Delaying decisions is a wonderful idea, because you don’t have to say no right away. For this reason, it seems more polite, especially in a situation where you are pressured by a family member.

  4. Know what your boundaries are – and be able to stick to them too!

  5. I know I’ve struggled with saying no to people so that I didn’t ruffle any feathers. Thanks for the reminder to do what’s right even if it’s uncomfortable!

  6. This is so good!!

  7. I read this as a mother who was not often given the option to flex my free will as a child. I try to be different with my children. They do have boundaries but there are certain things that as a little ones I allow them to make decisions on, like their clothes or their hair style. I’m hoping that this will give them the ability to make wise choices and be able to say no the things that they don’t feel comfortable with.

  8. katiedeckert says: Reply

    I recently saw an example of this within the church. A friend of mine did not want to meet a particular need and said no. Because she said no that was still a need a few months later when a new member joined the church who had the skills and desire to fill that need. It was really neat to see and helpful for me to learn that when there is a need God gives us the desire to meet it if it is our place. Thank you for your discussion of how to work through saying no.

  9. This is a timely article as everyone is trying to decide what to say yes and no to for the upcoming season. If we aren’t ready with a no, a yes is sure to follow!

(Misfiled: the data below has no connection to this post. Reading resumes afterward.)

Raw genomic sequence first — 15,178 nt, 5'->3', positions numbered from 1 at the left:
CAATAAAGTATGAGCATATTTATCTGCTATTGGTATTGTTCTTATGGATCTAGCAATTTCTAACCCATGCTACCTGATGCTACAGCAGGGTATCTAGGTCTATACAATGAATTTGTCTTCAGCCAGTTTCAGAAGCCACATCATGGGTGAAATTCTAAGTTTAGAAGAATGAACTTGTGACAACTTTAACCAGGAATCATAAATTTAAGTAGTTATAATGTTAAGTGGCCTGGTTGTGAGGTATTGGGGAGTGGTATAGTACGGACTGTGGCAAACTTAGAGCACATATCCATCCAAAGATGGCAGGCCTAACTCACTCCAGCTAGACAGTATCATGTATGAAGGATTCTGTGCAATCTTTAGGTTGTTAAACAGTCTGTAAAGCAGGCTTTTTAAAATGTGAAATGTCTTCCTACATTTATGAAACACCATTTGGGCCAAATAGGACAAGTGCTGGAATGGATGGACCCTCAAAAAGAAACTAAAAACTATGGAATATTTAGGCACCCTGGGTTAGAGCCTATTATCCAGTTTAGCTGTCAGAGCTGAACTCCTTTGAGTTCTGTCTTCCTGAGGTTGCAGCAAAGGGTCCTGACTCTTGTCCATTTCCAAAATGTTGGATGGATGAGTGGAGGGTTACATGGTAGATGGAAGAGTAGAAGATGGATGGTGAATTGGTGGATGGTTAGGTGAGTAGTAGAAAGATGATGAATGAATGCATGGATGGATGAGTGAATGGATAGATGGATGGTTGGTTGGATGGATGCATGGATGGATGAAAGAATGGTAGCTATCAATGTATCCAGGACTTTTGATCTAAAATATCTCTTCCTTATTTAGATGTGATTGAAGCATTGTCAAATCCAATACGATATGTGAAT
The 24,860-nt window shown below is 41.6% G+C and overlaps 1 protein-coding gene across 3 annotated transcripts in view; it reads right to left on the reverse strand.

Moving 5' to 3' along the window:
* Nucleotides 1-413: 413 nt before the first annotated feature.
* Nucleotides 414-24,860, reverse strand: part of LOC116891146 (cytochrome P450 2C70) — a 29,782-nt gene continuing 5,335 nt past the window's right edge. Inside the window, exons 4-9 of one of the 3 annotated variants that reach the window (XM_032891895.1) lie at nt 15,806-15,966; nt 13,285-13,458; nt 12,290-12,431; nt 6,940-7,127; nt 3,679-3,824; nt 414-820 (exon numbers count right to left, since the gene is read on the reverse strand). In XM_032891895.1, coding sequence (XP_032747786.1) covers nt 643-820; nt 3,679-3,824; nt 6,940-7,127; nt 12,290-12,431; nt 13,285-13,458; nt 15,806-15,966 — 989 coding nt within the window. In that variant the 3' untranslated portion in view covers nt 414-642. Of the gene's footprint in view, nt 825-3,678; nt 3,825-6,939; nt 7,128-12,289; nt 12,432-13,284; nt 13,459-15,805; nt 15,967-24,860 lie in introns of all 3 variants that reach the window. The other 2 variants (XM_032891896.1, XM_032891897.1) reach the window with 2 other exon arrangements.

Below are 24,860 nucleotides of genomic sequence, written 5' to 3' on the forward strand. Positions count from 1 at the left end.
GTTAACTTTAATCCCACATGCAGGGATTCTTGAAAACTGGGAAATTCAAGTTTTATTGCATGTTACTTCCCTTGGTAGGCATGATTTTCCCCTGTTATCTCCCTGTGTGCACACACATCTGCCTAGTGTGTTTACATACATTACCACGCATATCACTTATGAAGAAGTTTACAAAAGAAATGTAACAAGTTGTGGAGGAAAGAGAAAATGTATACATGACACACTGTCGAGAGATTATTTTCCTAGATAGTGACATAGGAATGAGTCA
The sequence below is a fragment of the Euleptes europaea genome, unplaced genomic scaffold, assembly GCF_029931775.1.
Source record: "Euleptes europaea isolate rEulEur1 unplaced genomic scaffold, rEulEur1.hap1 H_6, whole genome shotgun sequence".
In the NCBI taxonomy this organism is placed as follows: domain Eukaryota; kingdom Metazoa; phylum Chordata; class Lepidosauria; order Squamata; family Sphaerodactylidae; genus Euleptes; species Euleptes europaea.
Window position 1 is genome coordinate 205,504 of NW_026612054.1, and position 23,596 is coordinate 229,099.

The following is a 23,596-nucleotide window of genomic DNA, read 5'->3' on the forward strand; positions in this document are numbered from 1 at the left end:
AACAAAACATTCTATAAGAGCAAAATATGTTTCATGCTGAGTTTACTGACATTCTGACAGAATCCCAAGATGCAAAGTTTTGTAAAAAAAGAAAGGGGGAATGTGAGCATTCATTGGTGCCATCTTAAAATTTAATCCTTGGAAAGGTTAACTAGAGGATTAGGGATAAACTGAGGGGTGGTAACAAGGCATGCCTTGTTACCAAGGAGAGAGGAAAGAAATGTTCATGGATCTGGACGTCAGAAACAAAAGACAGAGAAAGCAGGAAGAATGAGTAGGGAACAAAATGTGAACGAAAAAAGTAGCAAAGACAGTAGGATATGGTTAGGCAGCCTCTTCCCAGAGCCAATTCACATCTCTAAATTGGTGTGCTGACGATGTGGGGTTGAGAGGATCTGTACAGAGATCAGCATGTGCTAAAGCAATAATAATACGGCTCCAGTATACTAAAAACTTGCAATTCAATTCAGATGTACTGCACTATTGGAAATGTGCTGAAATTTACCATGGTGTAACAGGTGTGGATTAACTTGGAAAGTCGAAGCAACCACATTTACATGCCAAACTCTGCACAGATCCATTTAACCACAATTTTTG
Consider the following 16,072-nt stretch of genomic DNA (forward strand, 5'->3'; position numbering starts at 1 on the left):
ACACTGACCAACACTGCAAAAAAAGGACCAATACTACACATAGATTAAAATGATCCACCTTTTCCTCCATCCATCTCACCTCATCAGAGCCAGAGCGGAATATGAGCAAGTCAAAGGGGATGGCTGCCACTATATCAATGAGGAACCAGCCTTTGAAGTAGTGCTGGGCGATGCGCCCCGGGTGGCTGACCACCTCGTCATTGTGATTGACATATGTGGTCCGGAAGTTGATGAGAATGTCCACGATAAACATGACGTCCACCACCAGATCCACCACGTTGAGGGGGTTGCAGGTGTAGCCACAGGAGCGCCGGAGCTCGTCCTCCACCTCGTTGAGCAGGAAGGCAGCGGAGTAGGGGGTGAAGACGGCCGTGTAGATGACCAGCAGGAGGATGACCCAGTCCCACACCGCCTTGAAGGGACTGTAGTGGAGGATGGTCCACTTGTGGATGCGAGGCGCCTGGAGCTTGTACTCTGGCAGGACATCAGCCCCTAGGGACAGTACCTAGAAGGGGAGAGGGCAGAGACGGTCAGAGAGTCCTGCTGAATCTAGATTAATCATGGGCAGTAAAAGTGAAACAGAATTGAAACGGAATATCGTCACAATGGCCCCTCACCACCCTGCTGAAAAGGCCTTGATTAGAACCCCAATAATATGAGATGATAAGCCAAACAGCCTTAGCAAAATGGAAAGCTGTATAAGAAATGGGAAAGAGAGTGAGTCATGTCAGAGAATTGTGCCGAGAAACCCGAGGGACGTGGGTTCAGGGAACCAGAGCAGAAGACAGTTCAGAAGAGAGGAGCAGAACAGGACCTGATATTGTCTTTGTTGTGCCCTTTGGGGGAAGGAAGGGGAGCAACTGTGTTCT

10. I’m a people pleaser so saying no is a BIG issue for me. I actually recently wrote a post on that lol. It is so hard to say no that I often find myself overworked, tired and frustrated. It is a learning process for sure!

  11. So great! I’m still working on saying “no” – I think it comes from a place of service, rather than something my parents encoded in me. But still – even church workers like my family need boundaries!

  12. (You deserve a home that is a safe haven, that protects against the elements and enemies, and that affords you privacy.) This is such great advice! I have to say, I am pretty good at “no”- but it took some time to get there. One tip to remember is to seek God’s will. THAT slows down the decision making. Thanks.

  13. Setting boundaries is very challenging at first – it’s always difficult to “change the rules” of a relationship. Love the encouragement.

  14. A great reminder that God is a boundary maker. It’s challenging to start but worth the risk…

  15. Good tips for my your ones. Never thought about asking then to eat their veggies from this perspective!

  16. Great post. I think we have to really guard against allowing people to manipulate us by guilt. Sometimes our ‘no’ won’t be understood, but we have to stand our ground if we truly know that God has told us to say it. At the same time, we need to learn to ask God about new opportunities. Sometimes He will lead us toward things that may be out of our comfort zone as a way to stretch our faith and dependence on Him, so we have to be sure our ‘nos’ are from Him and not motivated out of fear or apprehension. thanks!

  17. I’ve learned that in this season of life I have to say no to many things so I can focus on the most important. And when I know what is most important, I don’t feel badly about saying no. It also helps to be able to point myself back to what’s most important to God right now in regards to my life.

  18. Great article! I always need to re-address why I should say “no” and that I cannot do everything! Thank you for the encouragement 🙂